Chuck Pagano, welcome to Indianapolis.
First order of business: Keep Peyton Manning.
Second order of business: Keep Peyton Manning.
Third order of business: Shave your goatee, and then keep Peyton flippin' Manning.
You have the one thing every NFL franchise wants—an elite quarterback—so do not let him loose. Don't fall victim to hype and prospecting and clouded strands of recency.
Peyton Manning—who is, let's remember, one of the five greatest quarterbacks in NFL history—gives you the best team possible over the remaining four years of his contract.
That's the most relevant piece of information in this decision.
People will try to district you from that simple fact. They'll say you have to plan for the future. They'll say you need to make a clean break. They'll say you need to move in a new direction.
Don't believe them. Or at least, don't believe them past the point of trading/releasing Peyton Manning.
It's easy to break things into dichotomies—to reduce this argument into a red-pill-blue-pill choice between the "future" and "now." But you don't have to do that. You can have both. Draft Andrew Luck. Keep Peyton Manning. Have it both ways.
Those in opposition to the above statement fall, generally speaking, into two lines of logic.
The first line of logic considers personality. It says Manning and Luck cannot play on the same team because one or both of them are too proud to share the stage with another top-flight quarterback.
I'm not saying their playing together wouldn't engender some bitterness or resentment or internal competition. That's fine. But to make that argument is to tacitly suggest that putting Manning and Luck on the same team would somehow sabotage the latter's development.
If Aaron Rodgers can learn and grow behind the ego that is Brett Favre, Luck has nothing to worry about. I don't care what Archie Manning has to say on the matter. Manning isn't going to ruin Luck just by being there.
The second argument is a bit more substantive and, I will admit, harder to grasp.
It's about money, and Manning is owed a bunch of it if Indianapolis exercises his option before March 8. To draft Luck and keep Manning would amount to a massive investment in the quarterback position over the next four years.
And while that is an uncomfortable proposition, if there's any position on the field worth the reach, it's quarterback. The defense may languish and the running game may suffer, but to ensure a successful transition of power at the quarterback position is to ensure your franchise's health for the next decade.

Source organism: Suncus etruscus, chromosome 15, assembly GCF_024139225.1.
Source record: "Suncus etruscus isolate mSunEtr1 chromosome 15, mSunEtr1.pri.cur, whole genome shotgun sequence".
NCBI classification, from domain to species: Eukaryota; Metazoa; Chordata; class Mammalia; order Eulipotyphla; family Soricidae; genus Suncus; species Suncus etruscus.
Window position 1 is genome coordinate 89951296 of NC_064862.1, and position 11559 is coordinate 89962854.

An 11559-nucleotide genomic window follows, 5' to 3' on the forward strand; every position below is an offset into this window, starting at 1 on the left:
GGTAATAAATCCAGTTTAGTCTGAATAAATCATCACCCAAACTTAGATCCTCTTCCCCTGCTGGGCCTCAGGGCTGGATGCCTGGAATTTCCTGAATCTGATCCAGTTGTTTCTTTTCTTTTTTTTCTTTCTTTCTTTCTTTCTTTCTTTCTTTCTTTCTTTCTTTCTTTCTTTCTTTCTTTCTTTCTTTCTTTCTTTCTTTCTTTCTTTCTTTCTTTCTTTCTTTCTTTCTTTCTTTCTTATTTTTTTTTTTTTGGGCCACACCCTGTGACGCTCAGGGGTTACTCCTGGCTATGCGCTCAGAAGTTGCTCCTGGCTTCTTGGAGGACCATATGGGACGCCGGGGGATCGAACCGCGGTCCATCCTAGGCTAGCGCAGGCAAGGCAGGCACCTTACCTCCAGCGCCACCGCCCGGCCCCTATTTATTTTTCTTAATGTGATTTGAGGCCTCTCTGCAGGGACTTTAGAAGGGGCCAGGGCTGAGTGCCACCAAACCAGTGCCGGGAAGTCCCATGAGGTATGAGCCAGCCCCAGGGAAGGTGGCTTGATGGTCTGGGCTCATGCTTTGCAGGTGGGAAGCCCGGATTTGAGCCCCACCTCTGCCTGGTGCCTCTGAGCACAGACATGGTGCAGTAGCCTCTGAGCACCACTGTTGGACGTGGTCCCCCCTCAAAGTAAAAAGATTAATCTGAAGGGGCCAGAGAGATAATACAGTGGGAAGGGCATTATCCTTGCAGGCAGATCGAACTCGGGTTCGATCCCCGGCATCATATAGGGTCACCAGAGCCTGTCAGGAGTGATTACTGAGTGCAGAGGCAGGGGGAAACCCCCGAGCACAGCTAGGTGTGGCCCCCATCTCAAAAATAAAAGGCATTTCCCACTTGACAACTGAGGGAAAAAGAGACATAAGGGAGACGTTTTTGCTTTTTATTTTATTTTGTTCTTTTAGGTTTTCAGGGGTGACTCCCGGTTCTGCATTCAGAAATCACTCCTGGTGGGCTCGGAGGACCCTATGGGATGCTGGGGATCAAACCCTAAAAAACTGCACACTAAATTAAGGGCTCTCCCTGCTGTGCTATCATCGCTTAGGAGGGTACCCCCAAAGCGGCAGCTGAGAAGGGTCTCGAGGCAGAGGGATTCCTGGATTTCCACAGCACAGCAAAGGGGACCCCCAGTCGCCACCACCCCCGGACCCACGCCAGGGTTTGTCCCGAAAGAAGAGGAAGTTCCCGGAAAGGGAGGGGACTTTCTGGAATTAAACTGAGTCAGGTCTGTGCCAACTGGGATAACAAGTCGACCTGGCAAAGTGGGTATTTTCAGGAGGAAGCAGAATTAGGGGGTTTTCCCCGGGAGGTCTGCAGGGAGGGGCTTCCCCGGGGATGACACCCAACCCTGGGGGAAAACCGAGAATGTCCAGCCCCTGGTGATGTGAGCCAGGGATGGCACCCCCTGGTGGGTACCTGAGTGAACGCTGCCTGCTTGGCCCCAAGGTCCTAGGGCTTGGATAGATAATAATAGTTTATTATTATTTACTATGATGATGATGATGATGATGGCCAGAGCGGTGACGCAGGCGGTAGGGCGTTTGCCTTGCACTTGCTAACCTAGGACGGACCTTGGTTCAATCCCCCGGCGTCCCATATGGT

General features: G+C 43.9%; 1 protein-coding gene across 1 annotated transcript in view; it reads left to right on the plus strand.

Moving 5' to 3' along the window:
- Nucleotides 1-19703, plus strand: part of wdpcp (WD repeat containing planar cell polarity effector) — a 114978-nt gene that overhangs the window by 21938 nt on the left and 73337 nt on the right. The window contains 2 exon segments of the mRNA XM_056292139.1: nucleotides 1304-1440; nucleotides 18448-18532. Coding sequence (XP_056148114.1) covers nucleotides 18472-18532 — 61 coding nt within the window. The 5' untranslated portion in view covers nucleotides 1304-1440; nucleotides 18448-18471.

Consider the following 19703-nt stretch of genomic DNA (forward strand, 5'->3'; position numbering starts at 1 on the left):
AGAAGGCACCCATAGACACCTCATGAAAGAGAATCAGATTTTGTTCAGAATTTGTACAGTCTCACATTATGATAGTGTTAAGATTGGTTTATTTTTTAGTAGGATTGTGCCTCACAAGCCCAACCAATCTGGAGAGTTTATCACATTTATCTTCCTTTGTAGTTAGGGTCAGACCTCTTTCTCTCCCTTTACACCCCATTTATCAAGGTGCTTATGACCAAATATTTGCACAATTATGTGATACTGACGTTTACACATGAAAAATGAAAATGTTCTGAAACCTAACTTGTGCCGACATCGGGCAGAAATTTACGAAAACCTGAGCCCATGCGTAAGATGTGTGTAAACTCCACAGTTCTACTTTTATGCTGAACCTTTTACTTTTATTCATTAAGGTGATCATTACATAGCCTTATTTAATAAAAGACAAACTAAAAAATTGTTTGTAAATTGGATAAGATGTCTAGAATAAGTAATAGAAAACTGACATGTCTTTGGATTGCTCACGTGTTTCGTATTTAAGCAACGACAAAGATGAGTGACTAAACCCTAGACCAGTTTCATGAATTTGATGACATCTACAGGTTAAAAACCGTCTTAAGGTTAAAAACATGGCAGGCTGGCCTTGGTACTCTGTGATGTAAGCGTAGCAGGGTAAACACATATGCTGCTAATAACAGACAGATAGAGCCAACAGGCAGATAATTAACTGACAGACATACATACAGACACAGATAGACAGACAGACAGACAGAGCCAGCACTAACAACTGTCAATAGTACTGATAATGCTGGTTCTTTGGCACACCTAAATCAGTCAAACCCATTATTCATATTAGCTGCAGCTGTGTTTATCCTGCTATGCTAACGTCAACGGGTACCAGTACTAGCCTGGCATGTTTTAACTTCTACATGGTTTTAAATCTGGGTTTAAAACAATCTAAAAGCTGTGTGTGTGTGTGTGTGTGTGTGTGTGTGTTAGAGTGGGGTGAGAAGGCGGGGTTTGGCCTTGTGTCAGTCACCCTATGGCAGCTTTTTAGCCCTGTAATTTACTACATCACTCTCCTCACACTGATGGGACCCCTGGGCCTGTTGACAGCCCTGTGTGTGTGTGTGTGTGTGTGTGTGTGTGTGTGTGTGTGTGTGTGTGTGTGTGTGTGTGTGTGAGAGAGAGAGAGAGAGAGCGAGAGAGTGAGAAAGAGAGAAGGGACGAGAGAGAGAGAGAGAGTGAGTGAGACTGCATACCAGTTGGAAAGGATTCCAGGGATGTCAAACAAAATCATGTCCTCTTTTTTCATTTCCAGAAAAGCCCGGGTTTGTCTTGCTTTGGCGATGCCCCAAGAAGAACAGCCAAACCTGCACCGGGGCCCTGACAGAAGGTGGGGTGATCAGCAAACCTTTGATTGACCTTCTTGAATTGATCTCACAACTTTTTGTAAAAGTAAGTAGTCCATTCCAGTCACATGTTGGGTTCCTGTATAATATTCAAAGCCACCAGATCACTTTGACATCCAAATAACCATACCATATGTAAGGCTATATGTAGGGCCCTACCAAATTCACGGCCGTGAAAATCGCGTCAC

Teams that can manage that transition, understand their assets before they act, do well.
Again, I refer you to the Green Bay Packers (or the mid-'90s San Francisco 49ers, if you prefer).
(Side note: The number being tossed around as a fiscal boogeyman is $50 million. As in, the Colts would pay $50 million to have Manning and Luck in uniform next season. That isn't all against the cap, though, as some is out of pocket.)
Behind all of these arguments, however, is a whisper—a whisper that says Peyton Manning isn't all that good.
It is a whisper that suggests Manning was somehow to blame for the team's regression from 14-2 in 2009 to 10-6 in 2010. It's a whisper that places the man's decline years ahead of where it actually stands.
Concerns about the injured neck aside—because presumably a better prognosis on that is forthcoming—the last time we saw Manning he was as good as ever.
Yes, his team went from 14-2 to 10-6, but the Colts offense was actually a smidge better in 2010 than in the Super Bowl year of 2009.
The offense scored more points and gained more yards in 2010, and Manning's output was nearly identical.
In 2010 he threw for 200 more yards, the same number of touchdowns, one more interception and completed just 2.5 percent less of his passes.
This is Peyton Manning's last impression as an NFL quarterback: 4,700 yards, 33 TD, 17 INT, 66.3 percent completion, 91.9 quarterback rating
There are maybe four other quarterbacks in football capable of posting that line. More importantly, the Indianapolis Colts can win with a quarterback of that caliber.
To forfeit a winning proposition in the NFL amounts to organizational suicide because nothing is guaranteed beyond tomorrow in a league this violent and mutable.
If you have a chance to win, take it.
Or, to put it another way, windows to win in the NFL are always smaller than they seem. Chuck Pagano, this is your window. Don't draw the blinds.